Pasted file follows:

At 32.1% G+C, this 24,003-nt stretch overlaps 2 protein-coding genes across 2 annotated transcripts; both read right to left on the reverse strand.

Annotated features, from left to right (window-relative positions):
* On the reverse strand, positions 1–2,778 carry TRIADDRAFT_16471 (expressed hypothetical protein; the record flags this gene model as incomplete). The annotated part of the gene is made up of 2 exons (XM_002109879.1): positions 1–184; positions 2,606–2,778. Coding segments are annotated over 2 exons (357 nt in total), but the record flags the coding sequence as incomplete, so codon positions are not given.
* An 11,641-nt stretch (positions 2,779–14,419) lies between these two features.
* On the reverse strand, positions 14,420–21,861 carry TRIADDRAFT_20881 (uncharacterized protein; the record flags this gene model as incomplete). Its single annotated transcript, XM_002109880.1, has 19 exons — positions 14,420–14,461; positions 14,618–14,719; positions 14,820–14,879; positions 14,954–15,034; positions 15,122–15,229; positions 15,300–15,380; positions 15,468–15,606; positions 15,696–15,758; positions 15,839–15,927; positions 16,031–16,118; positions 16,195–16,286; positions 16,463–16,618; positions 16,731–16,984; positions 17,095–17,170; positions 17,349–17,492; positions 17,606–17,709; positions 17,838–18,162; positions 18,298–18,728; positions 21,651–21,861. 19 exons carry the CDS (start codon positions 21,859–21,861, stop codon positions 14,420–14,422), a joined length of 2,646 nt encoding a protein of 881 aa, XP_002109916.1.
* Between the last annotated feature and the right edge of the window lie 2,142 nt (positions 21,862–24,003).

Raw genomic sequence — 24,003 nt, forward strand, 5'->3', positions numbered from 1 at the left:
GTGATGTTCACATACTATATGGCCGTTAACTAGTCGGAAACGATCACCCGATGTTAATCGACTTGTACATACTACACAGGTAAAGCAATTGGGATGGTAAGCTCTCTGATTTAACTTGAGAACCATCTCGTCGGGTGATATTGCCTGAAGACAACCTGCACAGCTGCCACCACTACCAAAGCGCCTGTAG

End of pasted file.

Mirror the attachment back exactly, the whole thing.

At 32.1% G+C, this 24,003-nt stretch overlaps 2 protein-coding genes across 2 annotated transcripts; both read right to left on the reverse strand.

Annotated features, from left to right (window-relative positions):
* On the reverse strand, positions 1–2,778 carry TRIADDRAFT_16471 (expressed hypothetical protein; the record flags this gene model as incomplete). The annotated part of the gene is made up of 2 exons (XM_002109879.1): positions 1–184; positions 2,606–2,778. Coding segments are annotated over 2 exons (357 nt in total), but the record flags the coding sequence as incomplete, so codon positions are not given.
* An 11,641-nt stretch (positions 2,779–14,419) lies between these two features.
* On the reverse strand, positions 14,420–21,861 carry TRIADDRAFT_20881 (uncharacterized protein; the record flags this gene model as incomplete). Its single annotated transcript, XM_002109880.1, has 19 exons — positions 14,420–14,461; positions 14,618–14,719; positions 14,820–14,879; positions 14,954–15,034; positions 15,122–15,229; positions 15,300–15,380; positions 15,468–15,606; positions 15,696–15,758; positions 15,839–15,927; positions 16,031–16,118; positions 16,195–16,286; positions 16,463–16,618; positions 16,731–16,984; positions 17,095–17,170; positions 17,349–17,492; positions 17,606–17,709; positions 17,838–18,162; positions 18,298–18,728; positions 21,651–21,861. 19 exons carry the CDS (start codon positions 21,859–21,861, stop codon positions 14,420–14,422), a joined length of 2,646 nt encoding a protein of 881 aa, XP_002109916.1.
* Between the last annotated feature and the right edge of the window lie 2,142 nt (positions 21,862–24,003).

Raw genomic sequence — 24,003 nt, forward strand, 5'->3', positions numbered from 1 at the left:
GTGATGTTCACATACTATATGGCCGTTAACTAGTCGGAAACGATCACCCGATGTTAATCGACTTGTACATACTACACAGGTAAAGCAATTGGGATGGTAAGCTCTCTGATTTAACTTGAGAACCATCTCGTCGGGTGATATTGCCTGAAGACAACCTGCACAGCTGCCACCACTACCAAAGCGCCTGTAG